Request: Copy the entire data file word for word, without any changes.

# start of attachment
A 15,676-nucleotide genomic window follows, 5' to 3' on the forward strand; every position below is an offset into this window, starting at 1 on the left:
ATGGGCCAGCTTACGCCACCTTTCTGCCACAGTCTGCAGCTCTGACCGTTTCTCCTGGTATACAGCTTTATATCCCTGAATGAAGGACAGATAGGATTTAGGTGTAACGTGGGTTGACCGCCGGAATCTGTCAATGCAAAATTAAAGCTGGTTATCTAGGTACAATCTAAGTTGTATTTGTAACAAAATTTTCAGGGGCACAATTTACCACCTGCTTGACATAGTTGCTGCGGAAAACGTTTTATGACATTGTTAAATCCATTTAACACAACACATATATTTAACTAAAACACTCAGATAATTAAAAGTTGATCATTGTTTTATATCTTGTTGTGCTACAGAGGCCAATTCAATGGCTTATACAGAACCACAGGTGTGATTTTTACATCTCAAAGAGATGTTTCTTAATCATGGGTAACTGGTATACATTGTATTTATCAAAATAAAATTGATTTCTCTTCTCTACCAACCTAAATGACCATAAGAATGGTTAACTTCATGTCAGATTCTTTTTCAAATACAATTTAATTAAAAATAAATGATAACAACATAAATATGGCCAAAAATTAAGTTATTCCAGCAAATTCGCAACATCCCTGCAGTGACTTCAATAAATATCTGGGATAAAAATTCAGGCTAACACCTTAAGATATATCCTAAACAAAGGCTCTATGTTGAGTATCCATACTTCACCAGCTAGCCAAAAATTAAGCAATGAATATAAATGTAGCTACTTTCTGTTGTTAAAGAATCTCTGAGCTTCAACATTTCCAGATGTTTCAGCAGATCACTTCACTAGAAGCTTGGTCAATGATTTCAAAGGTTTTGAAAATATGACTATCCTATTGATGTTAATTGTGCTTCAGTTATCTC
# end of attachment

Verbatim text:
A 15,676-nucleotide genomic window follows, 5' to 3' on the forward strand; every position below is an offset into this window, starting at 1 on the left:
ATGGGCCAGCTTACGCCACCTTTCTGCCACAGTCTGCAGCTCTGACCGTTTCTCCTGGTATACAGCTTTATATCCCTGAATGAAGGACAGATAGGATTTAGGTGTAACGTGGGTTGACCGCCGGAATCTGTCAATGCAAAATTAAAGCTGGTTATCTAGGTACAATCTAAGTTGTATTTGTAACAAAATTTTCAGGGGCACAATTTACCACCTGCTTGACATAGTTGCTGCGGAAAACGTTTTATGACATTGTTAAATCCATTTAACACAACACATATATTTAACTAAAACACTCAGATAATTAAAAGTTGATCATTGTTTTATATCTTGTTGTGCTACAGAGGCCAATTCAATGGCTTATACAGAACCACAGGTGTGATTTTTACATCTCAAAGAGATGTTTCTTAATCATGGGTAACTGGTATACATTGTATTTATCAAAATAAAATTGATTTCTCTTCTCTACCAACCTAAATGACCATAAGAATGGTTAACTTCATGTCAGATTCTTTTTCAAATACAATTTAATTAAAAATAAATGATAACAACATAAATATGGCCAAAAATTAAGTTATTCCAGCAAATTCGCAACATCCCTGCAGTGACTTCAATAAATATCTGGGATAAAAATTCAGGCTAACACCTTAAGATATATCCTAAACAAAGGCTCTATGTTGAGTATCCATACTTCACCAGCTAGCCAAAAATTAAGCAATGAATATAAATGTAGCTACTTTCTGTTGTTAAAGAATCTCTGAGCTTCAACATTTCCAGATGTTTCAGCAGATCACTTCACTAGAAGCTTGGTCAATGATTTCAAAGGTTTTGAAAATATGACTATCCTATTGATGTTAATTGTGCTTCAGTTATCTC